#1 Le’Veon Bell had a Sleepover with His Robbers
Le’Veon Bell just got heisted for $520k in jewelry. But thieves in the night? Nope. By two women, his “girlfriends” as he referred to them. The best part about this is when police asked for a description of what the suspects were wearing, he told the police he didn’t know because he left them naked in his bed. Come on man. Now I’m not here to judge his threesome or whatever. But he needs to have some common sense. You can’t just leave strangers in your house with all of your stuff. This is a major blow considering he didn’t get paid last year.
#2 The NCAA is Robbing College Baseball Players and 3rd Assistant Coaches
Jake Mangum of Mississippi State recently brought up yet another NCAA grievance. Baseball has a third assistant coach that is unpaid. They get a university email, phone number, and role, but no pay. This is absurd. At least shell out a stipend for room and board. For an organization that makes millions upon millions, they are slow to pay those that bring value. It’s the same for athletes. Of 35 players on each team, only 11.7 scholarships are dispersed. Just like congress continued to drag their feet over paying the heroes of 911 (thank you Jon Stewart for bringing awareness and accountability), the NCAA always avoids paying their players.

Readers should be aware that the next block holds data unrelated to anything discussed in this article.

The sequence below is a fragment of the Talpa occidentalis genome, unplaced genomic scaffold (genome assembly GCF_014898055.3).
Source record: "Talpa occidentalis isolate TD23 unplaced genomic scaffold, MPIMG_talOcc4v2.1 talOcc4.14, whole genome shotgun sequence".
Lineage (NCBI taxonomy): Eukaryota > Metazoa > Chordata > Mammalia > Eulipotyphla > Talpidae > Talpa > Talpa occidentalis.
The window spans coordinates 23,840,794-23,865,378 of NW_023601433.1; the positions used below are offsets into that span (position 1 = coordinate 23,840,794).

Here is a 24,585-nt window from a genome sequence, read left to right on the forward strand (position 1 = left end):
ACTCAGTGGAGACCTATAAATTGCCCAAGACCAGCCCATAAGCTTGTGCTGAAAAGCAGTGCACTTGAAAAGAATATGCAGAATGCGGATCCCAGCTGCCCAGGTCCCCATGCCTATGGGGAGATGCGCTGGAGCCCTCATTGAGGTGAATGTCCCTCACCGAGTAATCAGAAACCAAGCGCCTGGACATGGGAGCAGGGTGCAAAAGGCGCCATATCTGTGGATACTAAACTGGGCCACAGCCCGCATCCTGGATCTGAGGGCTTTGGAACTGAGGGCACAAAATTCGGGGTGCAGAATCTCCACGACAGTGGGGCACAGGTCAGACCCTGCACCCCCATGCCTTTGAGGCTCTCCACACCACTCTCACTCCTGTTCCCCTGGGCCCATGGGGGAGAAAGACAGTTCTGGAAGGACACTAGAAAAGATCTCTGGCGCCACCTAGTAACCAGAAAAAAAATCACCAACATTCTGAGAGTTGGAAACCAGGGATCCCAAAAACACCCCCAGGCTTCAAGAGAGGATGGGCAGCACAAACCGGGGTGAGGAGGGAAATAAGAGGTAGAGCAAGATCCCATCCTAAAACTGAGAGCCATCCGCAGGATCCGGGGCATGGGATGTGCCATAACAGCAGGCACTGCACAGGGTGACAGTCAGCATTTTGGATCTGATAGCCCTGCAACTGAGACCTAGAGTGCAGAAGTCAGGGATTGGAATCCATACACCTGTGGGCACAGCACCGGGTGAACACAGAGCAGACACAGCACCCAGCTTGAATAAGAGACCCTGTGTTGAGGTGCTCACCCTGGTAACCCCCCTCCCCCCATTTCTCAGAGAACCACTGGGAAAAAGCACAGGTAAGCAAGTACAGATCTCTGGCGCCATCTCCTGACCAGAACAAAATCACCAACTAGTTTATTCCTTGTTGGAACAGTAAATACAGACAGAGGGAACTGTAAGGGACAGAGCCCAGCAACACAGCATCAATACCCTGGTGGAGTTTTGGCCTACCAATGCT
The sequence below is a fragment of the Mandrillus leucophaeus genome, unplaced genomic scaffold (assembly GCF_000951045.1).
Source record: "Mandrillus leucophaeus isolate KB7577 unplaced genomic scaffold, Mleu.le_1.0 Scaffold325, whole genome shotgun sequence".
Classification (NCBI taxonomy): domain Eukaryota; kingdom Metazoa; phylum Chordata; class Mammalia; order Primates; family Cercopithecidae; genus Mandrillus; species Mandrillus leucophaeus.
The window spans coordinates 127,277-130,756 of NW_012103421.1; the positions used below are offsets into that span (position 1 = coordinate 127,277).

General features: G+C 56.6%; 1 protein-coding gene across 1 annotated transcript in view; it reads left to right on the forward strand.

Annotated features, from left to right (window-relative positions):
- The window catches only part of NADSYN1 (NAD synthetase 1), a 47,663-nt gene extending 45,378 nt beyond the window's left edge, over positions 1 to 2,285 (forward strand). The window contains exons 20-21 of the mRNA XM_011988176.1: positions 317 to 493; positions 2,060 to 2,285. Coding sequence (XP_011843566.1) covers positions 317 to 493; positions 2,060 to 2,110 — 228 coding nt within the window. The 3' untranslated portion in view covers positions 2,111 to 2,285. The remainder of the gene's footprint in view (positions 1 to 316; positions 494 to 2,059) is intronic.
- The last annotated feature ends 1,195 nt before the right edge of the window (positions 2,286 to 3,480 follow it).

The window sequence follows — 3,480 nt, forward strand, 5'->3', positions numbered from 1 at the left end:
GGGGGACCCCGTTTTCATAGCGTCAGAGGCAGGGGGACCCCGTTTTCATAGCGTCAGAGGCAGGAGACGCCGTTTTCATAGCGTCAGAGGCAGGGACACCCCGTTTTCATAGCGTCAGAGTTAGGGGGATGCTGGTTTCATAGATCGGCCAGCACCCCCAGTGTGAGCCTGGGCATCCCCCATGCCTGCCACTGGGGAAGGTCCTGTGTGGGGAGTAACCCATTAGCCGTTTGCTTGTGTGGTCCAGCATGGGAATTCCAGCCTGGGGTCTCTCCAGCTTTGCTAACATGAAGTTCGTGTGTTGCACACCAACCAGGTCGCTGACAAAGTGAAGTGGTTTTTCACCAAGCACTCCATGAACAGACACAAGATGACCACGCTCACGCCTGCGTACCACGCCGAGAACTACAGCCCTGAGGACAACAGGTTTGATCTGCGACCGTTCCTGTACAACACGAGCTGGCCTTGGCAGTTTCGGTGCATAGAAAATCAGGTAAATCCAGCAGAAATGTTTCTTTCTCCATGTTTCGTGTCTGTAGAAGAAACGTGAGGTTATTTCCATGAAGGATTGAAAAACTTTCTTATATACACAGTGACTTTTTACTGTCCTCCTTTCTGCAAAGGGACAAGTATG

#3 Underclassmen in the NBA Draft are Being Robbed
Who is advising these underclassmen to leave early and enter the NBA Draft? Now, I’m not talking about the lottery picks. I’m talking about good, not great players. There are so many of these players that are likely to go undrafted and end up in the G League or overseas. They need to stay another year or two, gain experience and perfect their skills. Teams have more money invested in higher draft picks and give them a longer leash to live up to expectations. But, if these athletes don’t get drafted, they should be allowed to go back to college and play. The NCAA and a new NBA CBA need to allow this. Don’t make them lose out on chances for education, maturity, and careers. Give them another shot. It’s too easy for broke college students to bite on the prospect of an NBA contract.